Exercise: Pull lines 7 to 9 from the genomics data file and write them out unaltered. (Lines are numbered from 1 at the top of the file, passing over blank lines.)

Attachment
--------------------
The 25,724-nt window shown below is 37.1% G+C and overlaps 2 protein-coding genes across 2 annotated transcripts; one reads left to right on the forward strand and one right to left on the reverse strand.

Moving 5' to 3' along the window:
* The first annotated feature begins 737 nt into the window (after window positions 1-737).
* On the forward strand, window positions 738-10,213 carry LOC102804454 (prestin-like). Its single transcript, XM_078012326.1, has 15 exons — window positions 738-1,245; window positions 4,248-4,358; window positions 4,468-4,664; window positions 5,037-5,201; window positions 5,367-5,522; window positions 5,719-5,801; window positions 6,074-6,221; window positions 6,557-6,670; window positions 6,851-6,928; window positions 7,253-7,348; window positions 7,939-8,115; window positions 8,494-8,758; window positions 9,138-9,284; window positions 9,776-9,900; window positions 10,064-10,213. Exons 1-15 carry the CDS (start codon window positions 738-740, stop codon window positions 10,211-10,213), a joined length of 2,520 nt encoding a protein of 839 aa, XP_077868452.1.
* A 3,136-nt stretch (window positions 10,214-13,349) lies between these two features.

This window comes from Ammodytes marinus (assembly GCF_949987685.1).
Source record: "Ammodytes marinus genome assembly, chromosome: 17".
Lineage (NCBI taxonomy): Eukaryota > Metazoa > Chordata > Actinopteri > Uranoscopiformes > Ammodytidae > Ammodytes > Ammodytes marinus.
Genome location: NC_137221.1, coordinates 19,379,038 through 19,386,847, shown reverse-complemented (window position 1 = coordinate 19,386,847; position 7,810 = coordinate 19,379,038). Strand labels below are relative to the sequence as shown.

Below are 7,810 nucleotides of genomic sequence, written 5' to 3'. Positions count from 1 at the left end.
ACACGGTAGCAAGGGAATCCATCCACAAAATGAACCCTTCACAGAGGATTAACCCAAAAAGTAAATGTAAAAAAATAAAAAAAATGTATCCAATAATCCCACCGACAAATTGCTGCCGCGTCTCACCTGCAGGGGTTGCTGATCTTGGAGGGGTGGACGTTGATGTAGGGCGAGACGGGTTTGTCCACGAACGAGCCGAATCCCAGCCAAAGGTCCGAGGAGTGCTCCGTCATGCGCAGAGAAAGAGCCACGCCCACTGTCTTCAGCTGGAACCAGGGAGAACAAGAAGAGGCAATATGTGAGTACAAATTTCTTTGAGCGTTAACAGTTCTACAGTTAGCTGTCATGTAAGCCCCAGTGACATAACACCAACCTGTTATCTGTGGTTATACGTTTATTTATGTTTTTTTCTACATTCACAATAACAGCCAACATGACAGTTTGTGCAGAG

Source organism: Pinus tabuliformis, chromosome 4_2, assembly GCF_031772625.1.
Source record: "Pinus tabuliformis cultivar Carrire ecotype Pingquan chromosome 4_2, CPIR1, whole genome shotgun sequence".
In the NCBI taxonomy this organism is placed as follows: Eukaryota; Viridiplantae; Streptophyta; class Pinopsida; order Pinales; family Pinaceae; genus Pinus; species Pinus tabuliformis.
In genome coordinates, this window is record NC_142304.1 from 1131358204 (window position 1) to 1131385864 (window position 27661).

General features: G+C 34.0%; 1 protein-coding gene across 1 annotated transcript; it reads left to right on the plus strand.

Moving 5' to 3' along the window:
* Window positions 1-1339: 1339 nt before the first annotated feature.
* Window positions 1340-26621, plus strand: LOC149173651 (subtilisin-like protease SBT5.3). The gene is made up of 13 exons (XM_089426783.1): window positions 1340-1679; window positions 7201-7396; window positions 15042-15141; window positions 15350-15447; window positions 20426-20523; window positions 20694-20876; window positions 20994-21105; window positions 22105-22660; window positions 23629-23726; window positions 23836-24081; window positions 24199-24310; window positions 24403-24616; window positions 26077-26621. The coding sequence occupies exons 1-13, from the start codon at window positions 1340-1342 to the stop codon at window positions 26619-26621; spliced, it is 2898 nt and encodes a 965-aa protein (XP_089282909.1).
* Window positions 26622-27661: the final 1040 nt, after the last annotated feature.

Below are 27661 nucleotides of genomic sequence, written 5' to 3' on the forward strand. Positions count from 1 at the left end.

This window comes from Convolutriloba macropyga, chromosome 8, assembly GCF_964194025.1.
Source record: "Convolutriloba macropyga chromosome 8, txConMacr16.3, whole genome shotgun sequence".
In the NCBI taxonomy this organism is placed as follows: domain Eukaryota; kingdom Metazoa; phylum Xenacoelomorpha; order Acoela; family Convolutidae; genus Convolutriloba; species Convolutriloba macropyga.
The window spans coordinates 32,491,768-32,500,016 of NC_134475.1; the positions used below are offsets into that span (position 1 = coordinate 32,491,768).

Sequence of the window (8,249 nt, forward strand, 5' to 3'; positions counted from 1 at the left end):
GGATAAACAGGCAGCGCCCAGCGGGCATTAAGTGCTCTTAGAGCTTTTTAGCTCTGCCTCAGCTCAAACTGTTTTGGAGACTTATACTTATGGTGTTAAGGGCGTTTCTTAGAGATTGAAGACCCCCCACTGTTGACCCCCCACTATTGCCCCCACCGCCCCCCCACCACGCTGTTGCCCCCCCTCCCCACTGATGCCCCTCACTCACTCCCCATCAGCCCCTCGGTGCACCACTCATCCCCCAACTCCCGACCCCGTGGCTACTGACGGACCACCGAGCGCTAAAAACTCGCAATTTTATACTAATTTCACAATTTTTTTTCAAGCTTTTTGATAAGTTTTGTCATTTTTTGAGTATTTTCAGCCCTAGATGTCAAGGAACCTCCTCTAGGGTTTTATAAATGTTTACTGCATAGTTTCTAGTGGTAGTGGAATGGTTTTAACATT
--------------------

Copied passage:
Source record: "Ammodytes marinus genome assembly, chromosome: 17".
Lineage (NCBI taxonomy): Eukaryota > Metazoa > Chordata > Actinopteri > Uranoscopiformes > Ammodytidae > Ammodytes > Ammodytes marinus.
Genome location: NC_137221.1, coordinates 19,379,038 through 19,386,847, shown reverse-complemented (window position 1 = coordinate 19,386,847; position 7,810 = coordinate 19,379,038). Strand labels below are relative to the sequence as shown.